But their story would rarely be as harmonious as their legendary and influential vocal blend. In the years that followed, these four volatile men would continually break up, reunite, and disband again–all against a backdrop of social and musical change, recurring disagreements and jealousies, and self-destructive tendencies that threatened to cripple them both as a group and as individuals.

In Crosby, Stills, Nash and Young: The Wild, Definitive Saga of Rock’s Greatest Supergroup, longtime music journalist and Rolling Stone writer David Browne presents the ultimate deep dive into rock and roll’s most musical and turbulent brotherhood on the occasion of its 50th anniversary. Featuring exclusive interviews with David Crosby and Graham Nash along with band members, colleagues, fellow superstars, former managers, employees, and lovers-and with access to unreleased music and documents–Browne takes readers backstage and onstage, into the musicians’ homes, recording studios, and psyches, to chronicle the creative and psychological ties that have bound these men together–and sometimes torn them apart. This is the sweeping story of rock’s longest-running, most dysfunctional, yet pre-eminent musical family, delivered with the epic feel their story rightly deserves.

 

All the Way: My Life in Four Quarters by Joe Namath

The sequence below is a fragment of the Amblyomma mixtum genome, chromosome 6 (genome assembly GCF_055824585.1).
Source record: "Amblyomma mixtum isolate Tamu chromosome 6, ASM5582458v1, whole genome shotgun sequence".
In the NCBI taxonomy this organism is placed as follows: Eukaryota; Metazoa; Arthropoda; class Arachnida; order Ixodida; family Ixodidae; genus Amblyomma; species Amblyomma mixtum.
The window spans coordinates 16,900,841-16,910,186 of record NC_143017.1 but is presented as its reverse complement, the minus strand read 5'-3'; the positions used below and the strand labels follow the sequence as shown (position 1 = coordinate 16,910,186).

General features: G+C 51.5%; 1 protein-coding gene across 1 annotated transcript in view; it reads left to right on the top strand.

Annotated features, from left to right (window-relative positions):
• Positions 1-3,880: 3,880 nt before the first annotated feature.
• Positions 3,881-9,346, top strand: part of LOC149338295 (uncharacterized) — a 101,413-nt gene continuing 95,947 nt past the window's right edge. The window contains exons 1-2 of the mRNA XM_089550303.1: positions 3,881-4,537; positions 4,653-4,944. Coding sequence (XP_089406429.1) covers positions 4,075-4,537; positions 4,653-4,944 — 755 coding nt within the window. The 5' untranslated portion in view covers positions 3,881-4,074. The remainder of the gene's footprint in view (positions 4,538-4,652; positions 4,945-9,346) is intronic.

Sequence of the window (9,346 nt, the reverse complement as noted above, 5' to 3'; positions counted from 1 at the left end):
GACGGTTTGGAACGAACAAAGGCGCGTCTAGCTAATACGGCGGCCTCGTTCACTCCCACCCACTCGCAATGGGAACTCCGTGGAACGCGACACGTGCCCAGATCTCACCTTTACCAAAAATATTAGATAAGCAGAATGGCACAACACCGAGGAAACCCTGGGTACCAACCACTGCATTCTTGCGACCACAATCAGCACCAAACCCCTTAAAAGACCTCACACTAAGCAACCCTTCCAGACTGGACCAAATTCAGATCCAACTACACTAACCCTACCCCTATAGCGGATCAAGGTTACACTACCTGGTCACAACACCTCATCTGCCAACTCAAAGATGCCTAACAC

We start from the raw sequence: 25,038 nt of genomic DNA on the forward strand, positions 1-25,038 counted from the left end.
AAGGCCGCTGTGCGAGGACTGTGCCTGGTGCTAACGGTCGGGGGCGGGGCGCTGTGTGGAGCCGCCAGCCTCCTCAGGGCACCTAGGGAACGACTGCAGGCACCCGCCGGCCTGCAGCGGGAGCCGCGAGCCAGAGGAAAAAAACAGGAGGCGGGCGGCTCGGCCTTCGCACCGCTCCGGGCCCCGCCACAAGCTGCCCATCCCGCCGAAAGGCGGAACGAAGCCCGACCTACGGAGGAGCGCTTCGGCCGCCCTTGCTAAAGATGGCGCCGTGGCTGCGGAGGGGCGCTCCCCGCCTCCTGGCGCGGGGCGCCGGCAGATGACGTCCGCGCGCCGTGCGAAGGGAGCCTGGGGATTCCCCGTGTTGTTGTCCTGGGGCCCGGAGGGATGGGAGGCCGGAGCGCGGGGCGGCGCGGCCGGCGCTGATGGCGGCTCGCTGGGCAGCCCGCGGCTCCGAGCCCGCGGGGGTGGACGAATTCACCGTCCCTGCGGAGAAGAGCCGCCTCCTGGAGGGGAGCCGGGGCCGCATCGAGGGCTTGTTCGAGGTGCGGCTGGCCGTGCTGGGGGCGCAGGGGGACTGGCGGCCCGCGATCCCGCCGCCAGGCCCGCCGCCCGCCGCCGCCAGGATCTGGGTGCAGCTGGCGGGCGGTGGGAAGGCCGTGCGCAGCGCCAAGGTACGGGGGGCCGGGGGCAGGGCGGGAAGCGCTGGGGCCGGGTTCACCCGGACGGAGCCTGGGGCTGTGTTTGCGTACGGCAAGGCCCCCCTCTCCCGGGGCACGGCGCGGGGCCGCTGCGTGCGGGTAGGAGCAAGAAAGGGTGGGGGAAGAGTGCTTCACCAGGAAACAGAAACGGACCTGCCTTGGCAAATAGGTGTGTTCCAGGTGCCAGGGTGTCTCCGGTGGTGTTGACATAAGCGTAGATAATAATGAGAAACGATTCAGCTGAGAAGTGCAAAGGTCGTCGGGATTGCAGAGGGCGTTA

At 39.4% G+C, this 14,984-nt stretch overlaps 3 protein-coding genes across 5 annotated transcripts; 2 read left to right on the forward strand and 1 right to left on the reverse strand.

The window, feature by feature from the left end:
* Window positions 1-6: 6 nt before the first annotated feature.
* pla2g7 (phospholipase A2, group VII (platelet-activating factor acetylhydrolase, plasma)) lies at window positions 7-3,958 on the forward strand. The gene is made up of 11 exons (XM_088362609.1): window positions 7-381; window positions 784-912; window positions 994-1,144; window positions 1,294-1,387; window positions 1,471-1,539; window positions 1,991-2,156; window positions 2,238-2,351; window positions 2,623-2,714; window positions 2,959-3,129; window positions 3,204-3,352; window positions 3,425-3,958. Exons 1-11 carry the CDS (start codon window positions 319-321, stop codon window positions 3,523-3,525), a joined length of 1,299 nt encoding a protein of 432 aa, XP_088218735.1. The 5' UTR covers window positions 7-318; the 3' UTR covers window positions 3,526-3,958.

In the wake of the 50th anniversary of his legendary Super Bowl “Guarantee,” the NFL icon who first brought show business to sports shares his life lessons on fame, fatherhood, and football.

Three days before the 1969 Super Bowl, Joe Namath promised the nation that he would lead the New York Jets to an 18-point underdog victory against the seemingly invincible Baltimore Colts. When the final whistle blew, that promise had been kept.

Namath was instantly heralded as a gridiron god, while his rugged good looks, progressive views on race, and boyish charm quickly transformed him – in an era of raucous rebellion, shifting social norms, and political upheaval – into both a bona fide celebrity and a symbol of the commercialization of pro sports. By 26, with a championship title under his belt, he was quite simply the most famous athlete alive.